by Pastor Michael Salemink
“On the contrary, the parts of the body that seem to be weaker are indispensable” (1 Corinthians 12:22).
Human nature evaluates a person’s worth by age, appearance, or ability. It’s a sinful and selfish assessment: “For the Lord sees not as man sees: man looks on the outward appearance, but the Lord looks on the heart” (1 Samuel 16:7).
Our culture sometimes finds unborn children to be invisible. They are little, located out of sight, less developed than others, and rely on someone else for survival. We may also treat elderly neighbors as invisible when they do not appear to contribute what we value to society or even care for themselves. And we often overlook those who struggle with surprise pregnancies, post-abortion grief, chronic disability, or terminal diagnosis. We would rather they remain invisible than have their suffering highlight our own unsightly mortality. Indeed, maybe it’s not anything about them but something about us that makes them invisible: our pride, our apathy, our idolatries.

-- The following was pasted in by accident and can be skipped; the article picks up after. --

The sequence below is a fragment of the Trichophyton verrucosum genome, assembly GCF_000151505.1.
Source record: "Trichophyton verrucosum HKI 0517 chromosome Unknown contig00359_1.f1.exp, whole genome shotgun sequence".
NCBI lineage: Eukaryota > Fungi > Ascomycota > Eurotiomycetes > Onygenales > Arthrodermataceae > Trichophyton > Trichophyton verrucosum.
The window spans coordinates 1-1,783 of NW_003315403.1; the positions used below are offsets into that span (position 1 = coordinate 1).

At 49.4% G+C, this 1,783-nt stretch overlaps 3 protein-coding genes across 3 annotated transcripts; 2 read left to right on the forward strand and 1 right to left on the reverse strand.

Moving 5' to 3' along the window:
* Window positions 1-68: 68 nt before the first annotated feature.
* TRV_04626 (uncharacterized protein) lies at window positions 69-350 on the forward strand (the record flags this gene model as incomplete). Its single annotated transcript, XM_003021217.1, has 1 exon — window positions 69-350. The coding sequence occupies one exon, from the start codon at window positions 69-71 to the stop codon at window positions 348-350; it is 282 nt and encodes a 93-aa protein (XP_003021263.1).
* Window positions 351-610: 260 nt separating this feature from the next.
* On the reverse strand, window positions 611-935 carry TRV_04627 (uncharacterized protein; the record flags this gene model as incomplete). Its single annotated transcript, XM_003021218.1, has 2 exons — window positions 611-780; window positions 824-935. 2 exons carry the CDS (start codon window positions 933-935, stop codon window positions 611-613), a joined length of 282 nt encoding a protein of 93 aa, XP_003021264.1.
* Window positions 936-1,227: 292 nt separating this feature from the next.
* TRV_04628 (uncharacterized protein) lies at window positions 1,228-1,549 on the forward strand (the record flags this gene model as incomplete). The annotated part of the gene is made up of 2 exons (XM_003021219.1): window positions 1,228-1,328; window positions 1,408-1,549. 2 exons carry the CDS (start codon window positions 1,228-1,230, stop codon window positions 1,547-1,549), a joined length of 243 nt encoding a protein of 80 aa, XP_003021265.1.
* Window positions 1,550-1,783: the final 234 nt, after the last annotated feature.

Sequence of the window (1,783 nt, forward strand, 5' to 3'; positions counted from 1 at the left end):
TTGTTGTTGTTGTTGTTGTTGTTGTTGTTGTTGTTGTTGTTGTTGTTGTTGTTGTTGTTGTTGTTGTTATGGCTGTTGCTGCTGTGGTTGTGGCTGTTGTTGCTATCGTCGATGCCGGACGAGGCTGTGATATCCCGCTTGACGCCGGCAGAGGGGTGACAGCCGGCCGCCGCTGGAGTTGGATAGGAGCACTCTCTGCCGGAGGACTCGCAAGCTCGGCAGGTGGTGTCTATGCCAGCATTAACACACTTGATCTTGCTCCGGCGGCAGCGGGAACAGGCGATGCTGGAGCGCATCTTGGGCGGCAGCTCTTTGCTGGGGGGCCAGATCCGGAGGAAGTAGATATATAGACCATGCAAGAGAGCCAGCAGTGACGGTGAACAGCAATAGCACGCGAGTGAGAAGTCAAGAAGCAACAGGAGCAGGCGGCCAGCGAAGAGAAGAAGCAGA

Yet our Heavenly Father sees each of them, just as He beholds all of us. He creates them special. He redeems them precious. He calls them priceless. He enjoys and employs everyone in His plan and reign. Indeed, they are indispensable to His creation and His kingdom, as are all of us. He Himself has taken “the form of a servant” (Philippians 2:6-8)—just such an invisible one—to intercede and forgive and save. Jesus Christ has made every human life indispensable.
And He has given them to us as gifts and privileges with whom we may share all of the blessings He abundantly bestows. The human race, and particularly the body of Christ and family of God, is magnificent precisely because we share joys and sorrows. One is strong where another is weak, and we need each other, and we have each other—even (and perhaps especially) when we are the least of these.
What we perceive as defects God may in fact intend as features!